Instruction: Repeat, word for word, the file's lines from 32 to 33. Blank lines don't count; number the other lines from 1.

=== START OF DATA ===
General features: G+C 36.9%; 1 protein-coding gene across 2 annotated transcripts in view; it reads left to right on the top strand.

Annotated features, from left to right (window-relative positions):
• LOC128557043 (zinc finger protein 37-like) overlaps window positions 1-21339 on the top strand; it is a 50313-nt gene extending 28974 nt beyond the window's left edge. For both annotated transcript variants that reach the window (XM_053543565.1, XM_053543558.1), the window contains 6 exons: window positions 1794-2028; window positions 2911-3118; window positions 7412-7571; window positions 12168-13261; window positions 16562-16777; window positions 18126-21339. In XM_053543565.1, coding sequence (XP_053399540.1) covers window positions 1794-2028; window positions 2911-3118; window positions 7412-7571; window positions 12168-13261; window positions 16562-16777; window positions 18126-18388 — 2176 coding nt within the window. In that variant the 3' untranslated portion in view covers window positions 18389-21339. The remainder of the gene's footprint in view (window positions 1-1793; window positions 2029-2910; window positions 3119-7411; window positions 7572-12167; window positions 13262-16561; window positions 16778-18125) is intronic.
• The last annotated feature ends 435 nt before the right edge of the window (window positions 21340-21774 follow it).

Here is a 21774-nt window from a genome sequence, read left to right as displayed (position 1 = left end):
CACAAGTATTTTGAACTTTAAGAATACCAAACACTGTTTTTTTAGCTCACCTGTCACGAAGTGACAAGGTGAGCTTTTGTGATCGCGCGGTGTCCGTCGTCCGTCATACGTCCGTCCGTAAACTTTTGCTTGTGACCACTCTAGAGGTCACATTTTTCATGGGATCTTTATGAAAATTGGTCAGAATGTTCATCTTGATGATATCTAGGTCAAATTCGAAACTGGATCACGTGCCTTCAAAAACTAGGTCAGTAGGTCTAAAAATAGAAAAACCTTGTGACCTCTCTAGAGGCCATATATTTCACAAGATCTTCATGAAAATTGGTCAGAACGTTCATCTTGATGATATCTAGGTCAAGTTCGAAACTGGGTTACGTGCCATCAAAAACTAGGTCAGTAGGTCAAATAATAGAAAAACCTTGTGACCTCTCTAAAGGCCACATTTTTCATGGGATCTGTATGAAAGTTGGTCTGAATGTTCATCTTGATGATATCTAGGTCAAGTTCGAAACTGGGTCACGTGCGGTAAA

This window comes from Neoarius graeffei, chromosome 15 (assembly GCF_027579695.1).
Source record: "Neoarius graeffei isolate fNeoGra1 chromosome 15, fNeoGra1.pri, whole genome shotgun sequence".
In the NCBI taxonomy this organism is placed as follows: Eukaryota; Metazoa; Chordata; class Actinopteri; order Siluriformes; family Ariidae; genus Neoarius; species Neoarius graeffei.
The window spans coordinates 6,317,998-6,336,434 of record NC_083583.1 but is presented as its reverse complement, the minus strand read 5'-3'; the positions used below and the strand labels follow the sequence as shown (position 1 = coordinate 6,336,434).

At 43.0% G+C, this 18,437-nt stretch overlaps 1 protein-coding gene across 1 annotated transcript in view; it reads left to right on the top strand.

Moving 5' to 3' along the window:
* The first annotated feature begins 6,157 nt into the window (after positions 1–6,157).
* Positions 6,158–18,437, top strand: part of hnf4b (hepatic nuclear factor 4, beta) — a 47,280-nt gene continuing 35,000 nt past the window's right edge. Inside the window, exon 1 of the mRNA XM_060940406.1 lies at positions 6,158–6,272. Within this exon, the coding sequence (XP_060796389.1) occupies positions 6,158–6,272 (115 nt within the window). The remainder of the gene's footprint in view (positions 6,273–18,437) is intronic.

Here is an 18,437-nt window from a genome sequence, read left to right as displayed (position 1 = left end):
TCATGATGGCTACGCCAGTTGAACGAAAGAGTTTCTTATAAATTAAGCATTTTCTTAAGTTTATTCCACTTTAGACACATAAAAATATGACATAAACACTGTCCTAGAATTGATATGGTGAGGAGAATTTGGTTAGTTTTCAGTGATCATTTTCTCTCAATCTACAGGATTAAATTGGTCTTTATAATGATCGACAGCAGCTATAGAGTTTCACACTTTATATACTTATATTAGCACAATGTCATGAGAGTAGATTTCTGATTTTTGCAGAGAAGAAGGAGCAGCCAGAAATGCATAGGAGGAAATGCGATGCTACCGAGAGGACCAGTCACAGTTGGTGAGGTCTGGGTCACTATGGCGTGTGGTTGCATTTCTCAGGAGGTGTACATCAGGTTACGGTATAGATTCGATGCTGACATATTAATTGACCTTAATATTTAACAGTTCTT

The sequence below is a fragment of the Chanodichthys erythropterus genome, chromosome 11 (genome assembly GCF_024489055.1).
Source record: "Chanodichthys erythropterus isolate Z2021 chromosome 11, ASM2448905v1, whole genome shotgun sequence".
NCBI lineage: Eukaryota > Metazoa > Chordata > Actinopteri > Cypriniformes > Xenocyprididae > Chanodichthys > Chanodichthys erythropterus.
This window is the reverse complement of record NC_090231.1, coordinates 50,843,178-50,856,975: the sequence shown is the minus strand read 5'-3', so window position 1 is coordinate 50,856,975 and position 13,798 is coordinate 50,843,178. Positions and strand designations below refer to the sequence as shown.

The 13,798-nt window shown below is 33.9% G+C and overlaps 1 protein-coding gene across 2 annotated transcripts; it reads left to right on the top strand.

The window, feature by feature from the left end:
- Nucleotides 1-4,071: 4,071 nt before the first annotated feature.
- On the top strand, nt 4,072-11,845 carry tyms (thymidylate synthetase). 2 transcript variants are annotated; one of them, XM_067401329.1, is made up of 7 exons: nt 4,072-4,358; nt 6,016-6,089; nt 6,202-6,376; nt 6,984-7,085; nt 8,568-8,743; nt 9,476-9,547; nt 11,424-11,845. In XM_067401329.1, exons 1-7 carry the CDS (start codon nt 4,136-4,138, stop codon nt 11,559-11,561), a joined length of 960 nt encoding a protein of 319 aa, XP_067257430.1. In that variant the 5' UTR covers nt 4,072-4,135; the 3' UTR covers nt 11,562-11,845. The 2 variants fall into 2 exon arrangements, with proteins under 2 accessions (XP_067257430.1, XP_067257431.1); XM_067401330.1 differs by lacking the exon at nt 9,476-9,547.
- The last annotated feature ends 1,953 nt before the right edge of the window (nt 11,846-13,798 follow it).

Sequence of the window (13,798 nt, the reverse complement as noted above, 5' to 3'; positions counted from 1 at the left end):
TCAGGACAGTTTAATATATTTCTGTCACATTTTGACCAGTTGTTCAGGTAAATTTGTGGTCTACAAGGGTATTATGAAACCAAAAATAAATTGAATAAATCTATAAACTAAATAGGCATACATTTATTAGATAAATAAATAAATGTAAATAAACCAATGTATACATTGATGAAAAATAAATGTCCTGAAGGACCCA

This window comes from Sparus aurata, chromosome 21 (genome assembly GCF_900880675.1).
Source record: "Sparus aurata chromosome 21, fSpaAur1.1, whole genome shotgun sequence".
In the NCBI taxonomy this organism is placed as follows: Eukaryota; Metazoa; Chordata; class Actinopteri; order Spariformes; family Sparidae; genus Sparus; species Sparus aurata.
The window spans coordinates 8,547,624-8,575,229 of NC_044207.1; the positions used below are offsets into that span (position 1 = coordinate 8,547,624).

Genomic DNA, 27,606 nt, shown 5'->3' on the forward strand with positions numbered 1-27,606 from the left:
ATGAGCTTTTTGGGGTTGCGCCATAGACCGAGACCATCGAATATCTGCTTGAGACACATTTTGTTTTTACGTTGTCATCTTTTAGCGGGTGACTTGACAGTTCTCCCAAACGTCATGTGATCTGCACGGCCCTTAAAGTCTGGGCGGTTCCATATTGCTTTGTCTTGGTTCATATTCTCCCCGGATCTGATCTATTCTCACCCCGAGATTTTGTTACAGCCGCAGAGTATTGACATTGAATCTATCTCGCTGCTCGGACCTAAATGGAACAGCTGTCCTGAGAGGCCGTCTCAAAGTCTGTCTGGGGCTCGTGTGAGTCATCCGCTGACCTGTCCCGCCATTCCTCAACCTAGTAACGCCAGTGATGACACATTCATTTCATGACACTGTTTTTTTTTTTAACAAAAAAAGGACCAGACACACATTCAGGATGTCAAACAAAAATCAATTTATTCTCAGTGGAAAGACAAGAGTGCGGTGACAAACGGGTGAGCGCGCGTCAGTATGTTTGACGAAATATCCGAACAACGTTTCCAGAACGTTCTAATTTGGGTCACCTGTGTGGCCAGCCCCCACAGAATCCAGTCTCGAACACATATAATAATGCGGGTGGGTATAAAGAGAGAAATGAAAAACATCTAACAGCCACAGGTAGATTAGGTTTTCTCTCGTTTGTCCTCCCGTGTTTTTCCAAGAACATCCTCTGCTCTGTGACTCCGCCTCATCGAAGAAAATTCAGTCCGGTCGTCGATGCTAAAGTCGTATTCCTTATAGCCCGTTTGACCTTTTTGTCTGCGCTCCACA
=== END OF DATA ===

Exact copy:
Genomic DNA, 27,606 nt, shown 5'->3' on the forward strand with positions numbered 1-27,606 from the left:
ATGAGCTTTTTGGGGTTGCGCCATAGACCGAGACCATCGAATATCTGCTTGAGACACATTTTGTTTTTACGTTGTCATCTTTTAGCGGGTGACTTGACAGTTCTCCCAAACGTCATGTGATCTGCACGGCCCTTAAAGTCTGGGCGGTTCCATATTGCTTTGTCTTGGTTCATATTCTCCCCGGATCTGATCTATTCTCACCCCGAGATTTTGTTACAGCCGCAGAGTATTGACATTGAATCTATCTCGCTGCTCGGACCTAAATGGAACAGCTGTCCTGAGAGGCCGTCTCAAAGTCTGTCTGGGGCTCGTGTGAGTCATCCGCTGACCTGTCCCGCCATTCCTCAACCTAGTAACGCCAGTGATGACACATTCATTTCATGACACTGTTTTTTTTTTTAACAAAAAAAGGACCAGACACACATTCAGGATGTCAAACAAAAATCAATTTATTCTCAGTGGAAAGACAAGAGTGCGGTGACAAACGGGTGAGCGCGCGTCAGTATGTTTGACGAAATATCCGAACAACGTTTCCAGAACGTTCTAATTTGGGTCACCTGTGTGGCCAGCCCCCACAGAATCCAGTCTCGAACACATATAATAATGCGGGTGGGTATAAAGAGAGAAATGAAAAACATCTAACAGCCACAGGTAGATTAGGTTTTCTCTCGTTTGTCCTCCCGTGTTTTTCCAAGAACATCCTCTGCTCTGTGACTCCGCCTCATCGAAGAAAATTCAGTCCGGTCGTCGATGCTAAAGTCGTATTCCTTATAGCCCGTTTGACCTTTTTGTCTGCGCTCCACA